Sunday, April 21, 2024

Antigua and Barbuda Workers Union wins landmark case


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ST JOHN’S – The Antigua and Barbuda Workers Union (ABWU) has won a landmark case in the Inustrial Court against the Royal Bank of Canada (RBC) on behalf of the Bank’s employees.

In a statement, the ABWU, says the outcome is likely to have repercussions across the industrial landscape in Antigua and Barbuda. 

The court handed down its judgment last Friday, in the case Sundry Workers vs Royal Bank of Canada, in which the union challenged a unilateral decision by the financial institution not to pass on negotiated increases to its employees who had reached the maximum salary scales in their respective categories.

In a statement on Wednesday, ABWU General Secretary, David Massiah, said that paying negotiated increases to all employees in the bargaining unit had been the established practice dating back over twenty years.

He noted that in 2004, the RBC took a unilateral decision to discontinue the practice of across-the-board increases to all members in the bargaining unit. Instead, it instituted a practice whereby a “one-time bonus payment” was granted to employees in instances where across-the-board percentage increases would have resulted in some salaries exceeding the maximum salary scale within the applicable range.

Massiah said the union took a dim view of the practice and contended that no lump sum or bonus payment should be made following negotiated increases.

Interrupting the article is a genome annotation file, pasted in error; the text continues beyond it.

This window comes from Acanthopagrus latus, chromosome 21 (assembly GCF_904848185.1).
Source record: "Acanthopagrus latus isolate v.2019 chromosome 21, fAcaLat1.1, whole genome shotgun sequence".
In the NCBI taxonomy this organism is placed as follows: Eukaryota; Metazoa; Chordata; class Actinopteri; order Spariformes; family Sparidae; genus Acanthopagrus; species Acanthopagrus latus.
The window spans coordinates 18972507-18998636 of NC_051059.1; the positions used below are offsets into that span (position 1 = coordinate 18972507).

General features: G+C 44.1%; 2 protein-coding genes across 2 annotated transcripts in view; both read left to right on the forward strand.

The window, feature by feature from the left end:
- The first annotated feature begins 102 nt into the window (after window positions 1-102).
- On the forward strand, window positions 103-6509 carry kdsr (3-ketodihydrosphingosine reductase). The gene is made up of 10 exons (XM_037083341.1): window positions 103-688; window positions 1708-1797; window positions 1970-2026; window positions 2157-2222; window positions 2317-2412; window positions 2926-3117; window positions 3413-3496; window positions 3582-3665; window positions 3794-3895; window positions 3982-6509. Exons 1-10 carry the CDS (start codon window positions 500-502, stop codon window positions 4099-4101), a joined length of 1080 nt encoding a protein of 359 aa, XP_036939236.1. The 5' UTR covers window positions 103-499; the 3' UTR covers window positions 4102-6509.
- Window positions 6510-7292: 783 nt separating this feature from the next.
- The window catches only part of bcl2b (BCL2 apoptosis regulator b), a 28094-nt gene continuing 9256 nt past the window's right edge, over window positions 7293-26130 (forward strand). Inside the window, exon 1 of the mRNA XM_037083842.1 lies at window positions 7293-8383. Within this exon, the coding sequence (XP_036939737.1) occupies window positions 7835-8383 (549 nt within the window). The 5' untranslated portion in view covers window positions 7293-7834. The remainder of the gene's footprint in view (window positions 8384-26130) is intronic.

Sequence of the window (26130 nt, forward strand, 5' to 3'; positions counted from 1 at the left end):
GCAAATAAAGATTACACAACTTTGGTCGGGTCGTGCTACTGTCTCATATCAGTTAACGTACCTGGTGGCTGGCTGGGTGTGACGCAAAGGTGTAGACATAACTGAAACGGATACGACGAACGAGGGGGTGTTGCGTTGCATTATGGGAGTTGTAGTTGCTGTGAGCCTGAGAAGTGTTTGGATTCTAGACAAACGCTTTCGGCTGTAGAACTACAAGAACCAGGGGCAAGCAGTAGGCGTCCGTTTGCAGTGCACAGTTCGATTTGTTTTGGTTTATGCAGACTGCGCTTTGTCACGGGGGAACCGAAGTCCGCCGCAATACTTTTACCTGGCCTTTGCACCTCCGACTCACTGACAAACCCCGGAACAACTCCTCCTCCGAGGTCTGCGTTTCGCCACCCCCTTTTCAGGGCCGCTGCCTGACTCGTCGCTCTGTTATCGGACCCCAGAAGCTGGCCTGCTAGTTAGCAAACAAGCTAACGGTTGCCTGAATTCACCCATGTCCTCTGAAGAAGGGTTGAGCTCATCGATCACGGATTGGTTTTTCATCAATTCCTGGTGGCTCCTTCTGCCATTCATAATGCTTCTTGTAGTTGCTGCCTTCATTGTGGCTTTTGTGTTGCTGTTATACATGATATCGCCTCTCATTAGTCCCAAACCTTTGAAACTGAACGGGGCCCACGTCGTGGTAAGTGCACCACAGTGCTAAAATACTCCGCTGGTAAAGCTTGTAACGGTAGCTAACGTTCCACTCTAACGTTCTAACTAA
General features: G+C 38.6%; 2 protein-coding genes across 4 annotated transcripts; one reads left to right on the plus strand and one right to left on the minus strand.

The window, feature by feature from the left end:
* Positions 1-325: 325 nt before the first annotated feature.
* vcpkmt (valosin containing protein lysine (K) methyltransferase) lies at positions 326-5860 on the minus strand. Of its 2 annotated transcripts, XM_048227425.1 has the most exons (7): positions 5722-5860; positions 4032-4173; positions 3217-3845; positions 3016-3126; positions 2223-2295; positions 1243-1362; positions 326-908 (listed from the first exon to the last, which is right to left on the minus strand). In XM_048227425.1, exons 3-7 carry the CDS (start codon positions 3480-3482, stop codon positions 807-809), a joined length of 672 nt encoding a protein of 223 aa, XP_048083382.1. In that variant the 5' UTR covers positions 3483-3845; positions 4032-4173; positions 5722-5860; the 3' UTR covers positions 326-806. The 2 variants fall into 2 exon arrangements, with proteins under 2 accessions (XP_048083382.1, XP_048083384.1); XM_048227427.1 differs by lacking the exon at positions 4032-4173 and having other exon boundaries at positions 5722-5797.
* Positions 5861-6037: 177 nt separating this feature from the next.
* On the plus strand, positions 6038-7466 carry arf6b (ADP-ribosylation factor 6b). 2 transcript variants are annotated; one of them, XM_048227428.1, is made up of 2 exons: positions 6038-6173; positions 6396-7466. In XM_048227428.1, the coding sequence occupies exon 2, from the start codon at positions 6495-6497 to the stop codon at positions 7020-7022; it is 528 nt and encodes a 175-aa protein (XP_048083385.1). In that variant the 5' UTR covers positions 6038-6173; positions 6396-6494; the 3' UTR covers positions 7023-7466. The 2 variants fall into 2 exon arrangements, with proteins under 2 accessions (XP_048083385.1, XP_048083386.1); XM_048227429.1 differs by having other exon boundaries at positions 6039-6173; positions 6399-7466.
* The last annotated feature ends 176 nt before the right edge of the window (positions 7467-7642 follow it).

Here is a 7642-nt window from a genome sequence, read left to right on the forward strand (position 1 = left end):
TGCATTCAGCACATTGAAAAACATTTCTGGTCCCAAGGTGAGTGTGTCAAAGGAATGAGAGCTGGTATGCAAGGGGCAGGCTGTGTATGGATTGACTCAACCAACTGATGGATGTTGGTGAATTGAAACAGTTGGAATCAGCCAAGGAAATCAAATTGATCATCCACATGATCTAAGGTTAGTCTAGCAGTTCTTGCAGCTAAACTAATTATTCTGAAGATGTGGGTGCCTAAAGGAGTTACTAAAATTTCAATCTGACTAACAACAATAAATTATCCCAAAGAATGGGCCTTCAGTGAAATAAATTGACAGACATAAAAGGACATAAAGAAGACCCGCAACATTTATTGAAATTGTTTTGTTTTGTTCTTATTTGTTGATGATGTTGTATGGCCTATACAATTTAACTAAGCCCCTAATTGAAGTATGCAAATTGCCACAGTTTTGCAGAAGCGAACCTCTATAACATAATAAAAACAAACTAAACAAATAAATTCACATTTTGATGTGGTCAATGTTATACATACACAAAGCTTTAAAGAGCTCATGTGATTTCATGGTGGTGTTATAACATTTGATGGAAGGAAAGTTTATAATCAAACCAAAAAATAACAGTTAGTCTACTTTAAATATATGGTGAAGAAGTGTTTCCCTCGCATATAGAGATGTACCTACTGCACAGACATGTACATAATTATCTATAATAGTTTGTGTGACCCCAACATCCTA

“In our considered opinion, irrespective of whether an employee reaches the maximum within his/her scale, all employees within the bargaining unit should benefit when salary increases go into effect.”

The union says that for almost 15 years, subsequent agreements between the ABWU and RBC were concluded without this issue being settled. All efforts to resolve it through the processes established by the Antigua and Barbuda Labour Code failed and in 2013, the matter was referred to the Industrial Court.

The ABWU General Secretary says the ruling will have serious implications for employees in other entities. 

He says the union now has to make a determination of exactly how many workers have been affected by the practice in order to ascertain the total amounts outstanding to these employees some of whom no longer work for RBC. (CMC)


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